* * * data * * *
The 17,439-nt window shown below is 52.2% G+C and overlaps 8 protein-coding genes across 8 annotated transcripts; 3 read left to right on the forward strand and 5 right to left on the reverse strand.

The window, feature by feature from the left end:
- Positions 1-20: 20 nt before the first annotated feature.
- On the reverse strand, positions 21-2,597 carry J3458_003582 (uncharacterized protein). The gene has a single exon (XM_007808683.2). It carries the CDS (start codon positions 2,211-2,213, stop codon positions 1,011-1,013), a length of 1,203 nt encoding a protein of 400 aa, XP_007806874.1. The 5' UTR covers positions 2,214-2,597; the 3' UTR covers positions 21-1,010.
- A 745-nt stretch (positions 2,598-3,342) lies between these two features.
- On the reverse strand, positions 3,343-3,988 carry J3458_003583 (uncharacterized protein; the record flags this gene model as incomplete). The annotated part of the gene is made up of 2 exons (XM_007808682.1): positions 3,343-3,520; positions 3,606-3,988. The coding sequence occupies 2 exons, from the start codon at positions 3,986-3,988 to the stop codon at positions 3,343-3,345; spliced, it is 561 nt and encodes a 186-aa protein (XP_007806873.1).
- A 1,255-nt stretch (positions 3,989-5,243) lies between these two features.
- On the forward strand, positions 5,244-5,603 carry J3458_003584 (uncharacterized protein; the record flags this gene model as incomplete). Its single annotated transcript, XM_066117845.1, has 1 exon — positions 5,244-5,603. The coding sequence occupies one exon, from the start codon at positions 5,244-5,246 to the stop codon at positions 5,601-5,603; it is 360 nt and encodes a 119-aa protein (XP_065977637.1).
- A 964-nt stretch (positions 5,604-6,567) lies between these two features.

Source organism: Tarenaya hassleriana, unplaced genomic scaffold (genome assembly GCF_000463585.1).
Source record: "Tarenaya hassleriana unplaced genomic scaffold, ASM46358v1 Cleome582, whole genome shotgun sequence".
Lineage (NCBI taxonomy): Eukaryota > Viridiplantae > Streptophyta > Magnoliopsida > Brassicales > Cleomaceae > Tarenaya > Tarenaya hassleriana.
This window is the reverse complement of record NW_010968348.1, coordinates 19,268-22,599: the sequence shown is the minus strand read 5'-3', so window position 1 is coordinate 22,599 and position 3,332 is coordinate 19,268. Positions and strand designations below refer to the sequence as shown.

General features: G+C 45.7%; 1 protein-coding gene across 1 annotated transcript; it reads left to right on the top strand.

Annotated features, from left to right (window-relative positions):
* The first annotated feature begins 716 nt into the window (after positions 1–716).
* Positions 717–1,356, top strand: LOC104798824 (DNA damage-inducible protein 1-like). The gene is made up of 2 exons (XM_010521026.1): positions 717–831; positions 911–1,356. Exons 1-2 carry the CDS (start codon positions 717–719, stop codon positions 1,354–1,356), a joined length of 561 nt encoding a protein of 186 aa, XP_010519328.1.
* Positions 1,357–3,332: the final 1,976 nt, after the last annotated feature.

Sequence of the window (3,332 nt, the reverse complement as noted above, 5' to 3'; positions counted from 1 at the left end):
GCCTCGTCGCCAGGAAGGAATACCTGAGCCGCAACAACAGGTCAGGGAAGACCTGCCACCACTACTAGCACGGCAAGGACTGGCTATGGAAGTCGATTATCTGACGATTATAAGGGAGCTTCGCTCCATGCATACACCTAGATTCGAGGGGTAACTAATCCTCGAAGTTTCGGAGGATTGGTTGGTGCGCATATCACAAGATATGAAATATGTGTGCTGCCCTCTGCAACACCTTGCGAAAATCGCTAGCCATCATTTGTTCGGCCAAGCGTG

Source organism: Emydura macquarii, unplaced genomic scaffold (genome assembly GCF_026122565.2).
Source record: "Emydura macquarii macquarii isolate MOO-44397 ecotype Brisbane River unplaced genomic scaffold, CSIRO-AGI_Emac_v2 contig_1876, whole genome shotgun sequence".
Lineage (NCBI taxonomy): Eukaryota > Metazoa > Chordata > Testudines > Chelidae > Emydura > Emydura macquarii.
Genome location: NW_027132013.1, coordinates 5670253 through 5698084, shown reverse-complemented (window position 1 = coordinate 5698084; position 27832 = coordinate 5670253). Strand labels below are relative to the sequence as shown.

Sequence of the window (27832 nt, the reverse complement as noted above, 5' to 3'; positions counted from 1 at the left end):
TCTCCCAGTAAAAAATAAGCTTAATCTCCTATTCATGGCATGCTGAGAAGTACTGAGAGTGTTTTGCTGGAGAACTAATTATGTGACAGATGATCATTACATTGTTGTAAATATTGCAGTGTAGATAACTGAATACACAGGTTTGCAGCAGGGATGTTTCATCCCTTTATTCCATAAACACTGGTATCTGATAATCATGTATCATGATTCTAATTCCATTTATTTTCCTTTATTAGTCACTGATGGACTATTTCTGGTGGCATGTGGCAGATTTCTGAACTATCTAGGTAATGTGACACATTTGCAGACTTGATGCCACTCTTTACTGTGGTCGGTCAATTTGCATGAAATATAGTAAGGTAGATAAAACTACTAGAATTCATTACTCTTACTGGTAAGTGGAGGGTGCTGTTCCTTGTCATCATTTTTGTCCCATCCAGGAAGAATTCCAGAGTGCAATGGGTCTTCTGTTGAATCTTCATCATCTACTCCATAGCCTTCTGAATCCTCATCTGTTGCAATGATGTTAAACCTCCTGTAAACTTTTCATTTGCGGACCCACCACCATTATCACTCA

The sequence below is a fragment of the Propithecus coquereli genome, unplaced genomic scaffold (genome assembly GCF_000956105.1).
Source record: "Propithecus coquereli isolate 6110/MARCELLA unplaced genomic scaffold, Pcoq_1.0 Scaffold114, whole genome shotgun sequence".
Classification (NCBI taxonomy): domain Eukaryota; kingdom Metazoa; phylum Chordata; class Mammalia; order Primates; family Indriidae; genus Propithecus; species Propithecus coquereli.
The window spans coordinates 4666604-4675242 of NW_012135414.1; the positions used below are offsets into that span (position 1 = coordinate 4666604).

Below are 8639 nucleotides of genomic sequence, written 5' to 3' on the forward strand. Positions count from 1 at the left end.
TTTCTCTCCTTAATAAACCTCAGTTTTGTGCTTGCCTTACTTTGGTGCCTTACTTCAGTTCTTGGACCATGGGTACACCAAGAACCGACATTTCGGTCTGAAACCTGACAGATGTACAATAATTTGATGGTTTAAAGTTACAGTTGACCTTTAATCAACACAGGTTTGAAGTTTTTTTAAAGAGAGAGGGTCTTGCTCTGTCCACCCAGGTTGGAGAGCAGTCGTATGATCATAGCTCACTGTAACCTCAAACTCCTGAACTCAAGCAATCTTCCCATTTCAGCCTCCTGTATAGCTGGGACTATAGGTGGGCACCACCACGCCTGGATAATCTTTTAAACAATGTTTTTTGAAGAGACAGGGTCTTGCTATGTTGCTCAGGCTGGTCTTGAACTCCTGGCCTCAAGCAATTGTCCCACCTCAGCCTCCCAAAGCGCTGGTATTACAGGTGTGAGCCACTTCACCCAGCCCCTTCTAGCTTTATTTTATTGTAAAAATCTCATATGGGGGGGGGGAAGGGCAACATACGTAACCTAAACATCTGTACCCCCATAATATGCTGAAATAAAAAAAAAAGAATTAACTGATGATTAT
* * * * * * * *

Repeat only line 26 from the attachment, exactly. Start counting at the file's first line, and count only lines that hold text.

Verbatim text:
TCTCCCAGTAAAAAATAAGCTTAATCTCCTATTCATGGCATGCTGAGAAGTACTGAGAGTGTTTTGCTGGAGAACTAATTATGTGACAGATGATCATTACATTGTTGTAAATATTGCAGTGTAGATAACTGAATACACAGGTTTGCAGCAGGGATGTTTCATCCCTTTATTCCATAAACACTGGTATCTGATAATCATGTATCATGATTCTAATTCCATTTATTTTCCTTTATTAGTCACTGATGGACTATTTCTGGTGGCATGTGGCAGATTTCTGAACTATCTAGGTAATGTGACACATTTGCAGACTTGATGCCACTCTTTACTGTGGTCGGTCAATTTGCATGAAATATAGTAAGGTAGATAAAACTACTAGAATTCATTACTCTTACTGGTAAGTGGAGGGTGCTGTTCCTTGTCATCATTTTTGTCCCATCCAGGAAGAATTCCAGAGTGCAATGGGTCTTCTGTTGAATCTTCATCATCTACTCCATAGCCTTCTGAATCCTCATCTGTTGCAATGATGTTAAACCTCCTGTAAACTTTTCATTTGCGGACCCACCACCATTATCACTCA